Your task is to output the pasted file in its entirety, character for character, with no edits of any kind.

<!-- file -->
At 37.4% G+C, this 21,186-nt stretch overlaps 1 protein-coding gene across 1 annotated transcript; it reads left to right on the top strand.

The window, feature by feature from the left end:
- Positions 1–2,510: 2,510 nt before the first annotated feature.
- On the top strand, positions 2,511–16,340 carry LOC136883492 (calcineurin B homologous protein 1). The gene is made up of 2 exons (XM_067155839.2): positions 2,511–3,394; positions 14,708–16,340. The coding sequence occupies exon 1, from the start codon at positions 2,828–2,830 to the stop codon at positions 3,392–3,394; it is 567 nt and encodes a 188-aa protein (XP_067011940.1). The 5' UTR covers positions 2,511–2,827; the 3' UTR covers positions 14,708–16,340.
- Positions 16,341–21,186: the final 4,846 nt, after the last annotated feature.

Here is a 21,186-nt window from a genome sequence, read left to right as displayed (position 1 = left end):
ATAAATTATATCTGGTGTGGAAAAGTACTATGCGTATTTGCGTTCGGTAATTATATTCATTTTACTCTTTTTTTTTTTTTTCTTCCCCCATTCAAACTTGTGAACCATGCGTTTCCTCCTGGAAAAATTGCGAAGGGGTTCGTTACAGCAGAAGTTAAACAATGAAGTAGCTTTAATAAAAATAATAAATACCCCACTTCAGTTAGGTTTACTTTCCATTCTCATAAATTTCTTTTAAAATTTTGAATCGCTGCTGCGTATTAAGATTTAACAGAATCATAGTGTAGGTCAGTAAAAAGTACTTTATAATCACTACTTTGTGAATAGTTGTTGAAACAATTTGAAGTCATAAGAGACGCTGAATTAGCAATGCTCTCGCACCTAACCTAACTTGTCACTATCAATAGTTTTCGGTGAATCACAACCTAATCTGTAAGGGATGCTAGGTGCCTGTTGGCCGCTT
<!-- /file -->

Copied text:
At 37.4% G+C, this 21,186-nt stretch overlaps 1 protein-coding gene across 1 annotated transcript; it reads left to right on the top strand.

The window, feature by feature from the left end:
- Positions 1–2,510: 2,510 nt before the first annotated feature.
- On the top strand, positions 2,511–16,340 carry LOC136883492 (calcineurin B homologous protein 1). The gene is made up of 2 exons (XM_067155839.2): positions 2,511–3,394; positions 14,708–16,340. The coding sequence occupies exon 1, from the start codon at positions 2,828–2,830 to the stop codon at positions 3,392–3,394; it is 567 nt and encodes a 188-aa protein (XP_067011940.1). The 5' UTR covers positions 2,511–2,827; the 3' UTR covers positions 14,708–16,340.
- Positions 16,341–21,186: the final 4,846 nt, after the last annotated feature.

Here is a 21,186-nt window from a genome sequence, read left to right as displayed (position 1 = left end):
ATAAATTATATCTGGTGTGGAAAAGTACTATGCGTATTTGCGTTCGGTAATTATATTCATTTTACTCTTTTTTTTTTTTTTCTTCCCCCATTCAAACTTGTGAACCATGCGTTTCCTCCTGGAAAAATTGCGAAGGGGTTCGTTACAGCAGAAGTTAAACAATGAAGTAGCTTTAATAAAAATAATAAATACCCCACTTCAGTTAGGTTTACTTTCCATTCTCATAAATTTCTTTTAAAATTTTGAATCGCTGCTGCGTATTAAGATTTAACAGAATCATAGTGTAGGTCAGTAAAAAGTACTTTATAATCACTACTTTGTGAATAGTTGTTGAAACAATTTGAAGTCATAAGAGACGCTGAATTAGCAATGCTCTCGCACCTAACCTAACTTGTCACTATCAATAGTTTTCGGTGAATCACAACCTAATCTGTAAGGGATGCTAGGTGCCTGTTGGCCGCTT